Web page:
“One of my favorite non-business books is The Hitchhiker’s Guide to the Galaxy by Douglas Adams. It’s a hilarious sci-fi comedy that follows the adventures of a hapless human who escapes Earth moments before it’s destroyed by an alien race, and the cast of eccentric characters he meets along the way. The book made me laugh out loud and inspired me to think creatively. It helped me on my own journey toward becoming a business leader by teaching me to embrace uncertainty and chaos, to be flexible and adaptable, and to have a sense of humor and optimism. Also, it reminded me that sometimes the best answer to a problem is 42.”

– Abdur Rahman Choudhury, Founder of Weight Loss Crown

The Iceman Cometh

Author: Eugene O’Neill

“One of American playwright Eugene O’Neill’s most well-known works is The Iceman Cometh. The play’s protagonists sit around, drink beer and discuss how one day they’ll realize their dreams. But you learn early on that these individuals will never carry out their plans, which will never be more than bar chit-chat. Your dreams won’t materialize if you don’t take action. You’ll never finish the book you said you’d write. Or start the YouTube channel you’ve talked about. The good news is that action is the only thing standing between a wish and a reality. You turn your aspirations into reality by acting every day, every year.”

– Erin Murphy, CEO of Best in Ireland

The Phantom Tollbooth

Author: Norton Juster

The Phantom Tollbooth by Norton Juster has stuck with me, influencing how I approach business as well as life in general. I first read it growing up, and it’s a book I’ve revisited a lot over the years. Yes, my copy is falling apart! In the book, a young boy named Milo is feeling bored and uninspired. He ends up traveling to a bizarre world that helps reinvigorate his thirst for and enjoyment of life. It’s a good reminder to focus on the things, big and small, that make life feel magical.”

– Ryan Farley, CEO of LawnStarter

Little Women

Author: Louisa May Alcott

“There are so many important themes in Louisa May Alcott’s Little Women. The book is a celebration of the full spectrum of our humanness – encompassing family, grief, loss, love, sacrifice, service. It encourages us to embrace love in all its forms; love, after all, starts with us as individuals. It’s a beautiful reminder to stand in your truth, trust yourself and live joyfully, always keeping faith in your dreams.”

 – Sonia Bestulic, Founding Director of Talking Heads Speech Pathology
and Co-Founder/Director of Flourishing Ladies

Cobalt Red

Author: Siddharth Kara

“I recently read Cobalt Red by Siddharth Kara, an investigative journalist’s riveting account of the horrific working and living conditions of miners in the Congo. As an executive, I think it’s vital to ensure you’re making decisions based on correct information. So often, we’re fed propaganda that tries to influence our decision making in order to suit the interests of the economically and politically powerful. And it’s all too often to the detriment of those far less fortunate than ourselves. I think it’s important to continually search for the real truth in order to make decisions that fit with our values and are in the best interests of our companies and society.”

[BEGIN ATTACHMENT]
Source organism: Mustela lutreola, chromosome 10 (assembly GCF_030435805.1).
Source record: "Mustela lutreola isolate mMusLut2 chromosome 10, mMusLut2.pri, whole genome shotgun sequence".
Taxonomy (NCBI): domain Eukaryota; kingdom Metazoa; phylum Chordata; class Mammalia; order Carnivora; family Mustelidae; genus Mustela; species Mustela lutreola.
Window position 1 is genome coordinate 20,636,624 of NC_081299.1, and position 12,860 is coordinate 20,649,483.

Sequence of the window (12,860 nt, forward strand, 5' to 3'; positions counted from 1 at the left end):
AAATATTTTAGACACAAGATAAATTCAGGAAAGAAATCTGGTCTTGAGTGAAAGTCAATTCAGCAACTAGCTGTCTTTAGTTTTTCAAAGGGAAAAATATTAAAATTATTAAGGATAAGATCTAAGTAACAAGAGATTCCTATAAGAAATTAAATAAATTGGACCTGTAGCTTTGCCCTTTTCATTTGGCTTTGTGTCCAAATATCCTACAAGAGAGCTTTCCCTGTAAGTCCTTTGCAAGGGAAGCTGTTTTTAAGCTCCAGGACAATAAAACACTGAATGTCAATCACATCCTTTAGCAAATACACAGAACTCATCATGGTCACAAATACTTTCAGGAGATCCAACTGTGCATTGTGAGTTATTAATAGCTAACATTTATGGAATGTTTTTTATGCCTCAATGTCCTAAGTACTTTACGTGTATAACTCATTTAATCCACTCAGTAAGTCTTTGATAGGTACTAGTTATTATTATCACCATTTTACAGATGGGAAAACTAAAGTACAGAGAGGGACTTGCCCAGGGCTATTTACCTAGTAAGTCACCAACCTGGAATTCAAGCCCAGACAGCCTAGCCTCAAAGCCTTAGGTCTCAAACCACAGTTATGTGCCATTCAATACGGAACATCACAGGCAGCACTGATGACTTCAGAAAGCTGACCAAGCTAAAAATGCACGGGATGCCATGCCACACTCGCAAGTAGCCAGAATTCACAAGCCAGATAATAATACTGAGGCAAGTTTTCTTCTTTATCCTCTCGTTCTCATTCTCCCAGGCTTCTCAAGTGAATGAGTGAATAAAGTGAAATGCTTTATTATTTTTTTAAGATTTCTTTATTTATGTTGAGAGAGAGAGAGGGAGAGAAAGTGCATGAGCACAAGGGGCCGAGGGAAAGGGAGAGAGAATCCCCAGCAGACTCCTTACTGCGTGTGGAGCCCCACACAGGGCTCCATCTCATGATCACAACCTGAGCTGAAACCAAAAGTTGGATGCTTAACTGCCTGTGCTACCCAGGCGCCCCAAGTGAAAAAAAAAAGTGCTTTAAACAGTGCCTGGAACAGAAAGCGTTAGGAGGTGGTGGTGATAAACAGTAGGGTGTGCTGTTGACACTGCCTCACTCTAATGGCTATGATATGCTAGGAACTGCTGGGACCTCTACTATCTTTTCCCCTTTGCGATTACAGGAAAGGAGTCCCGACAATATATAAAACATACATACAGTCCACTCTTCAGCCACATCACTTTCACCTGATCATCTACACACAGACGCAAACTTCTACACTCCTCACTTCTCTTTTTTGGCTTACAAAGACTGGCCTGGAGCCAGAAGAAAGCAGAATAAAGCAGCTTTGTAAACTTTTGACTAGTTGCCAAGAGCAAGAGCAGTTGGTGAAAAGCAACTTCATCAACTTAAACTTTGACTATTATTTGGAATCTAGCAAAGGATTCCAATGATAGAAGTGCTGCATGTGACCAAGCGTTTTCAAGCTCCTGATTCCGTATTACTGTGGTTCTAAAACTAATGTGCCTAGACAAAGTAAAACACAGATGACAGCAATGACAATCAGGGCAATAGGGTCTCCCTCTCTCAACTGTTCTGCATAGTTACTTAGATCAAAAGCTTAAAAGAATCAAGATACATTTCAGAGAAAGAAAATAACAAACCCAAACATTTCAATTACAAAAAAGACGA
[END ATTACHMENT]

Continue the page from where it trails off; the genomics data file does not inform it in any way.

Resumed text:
– David Jepson, CEO of The CEO Magazine


Author: Marcus Aurelius

“If there’s one book that’s left a lasting impression on my thinking and on my personal and professional lives, it’s Meditations by Marcus Aurelius. If I ever find myself under stress, this book reminds me how trivial work deadlines are. I’ve found solace in its many lessons. I’ve learned to prioritize the things that enrich my life. I’ve also realized the importance of faith in everything that I do. This book has motivated me like nothing else. I find myself going back to it from time to time; it’s been a game-changer.”

– Jessica Shee, Marketing Manager of iBoysoft

A Wrinkle in Time

Author: Madeleine L’Engle

“In A Wrinkle in Time by Madeleine L’Engle, an eccentric young girl sets out on a dangerous expedition to save her family from a mind-controlling creature in a dimension devoid of personality. The book, which takes place in a world where conformity is commonplace, emphasizes individualism as a safeguard against groupthink. It reminds us that uniqueness is a strength and should be celebrated, that being ourselves is a potent force. An interesting tidbit: The book was turned into an opera. Awesome, right?”

– Olly Gaspar, Owner and Editor-in-Chief of We Seek Travel

Think Again

Author: Adam Grant

“The world around us is rapidly changing and, as the pandemic taught us, we need the ability to rethink and unlearn. I’ve had to re-evaluate some of my opinions regarding recent global and political changes. Adam Grant’s Think Again has pulled me from the comfort of conviction, where I prefer opinions that make me feel good instead of ideas that make me think hard. This book offers bold and accurate evidence to help us embrace the joy of being wrong. It builds the intellectual muscle needed to stay curious about the world and re-think topics such as abortion and climate change. Reading this book helped me understand how to think again, let go of stale opinions and adopt mental flexibility, humility and curiosity.”

– Doris Joyce, Co-Founder of Electrly

The Legal Killer

Author: Elliot Mason

“The problem with many suspense thrillers is that the vast majority have a lead with some ridiculous specialized skills; they’re a super spy or an assassin. The plot often centers around preventing some hard-to-believe national or worldwide catastrophe, and the lines between good and evil are never blurred. In Elliot Mason’s The Legal Killer, the main character is an Everyday Joe who’s taunted by a serial killer and placed in an extraordinary situation he has neither the experience nor knowledge to deal with. It’s thought-provoking, thrilling and, at times, disturbing. The writer led me on an emotional roller coaster as he challenged the logic behind the operations of our most cherished government institutions.”

– Alexandre Bocquet, Founder and CEO of Betterly

Leave a Reply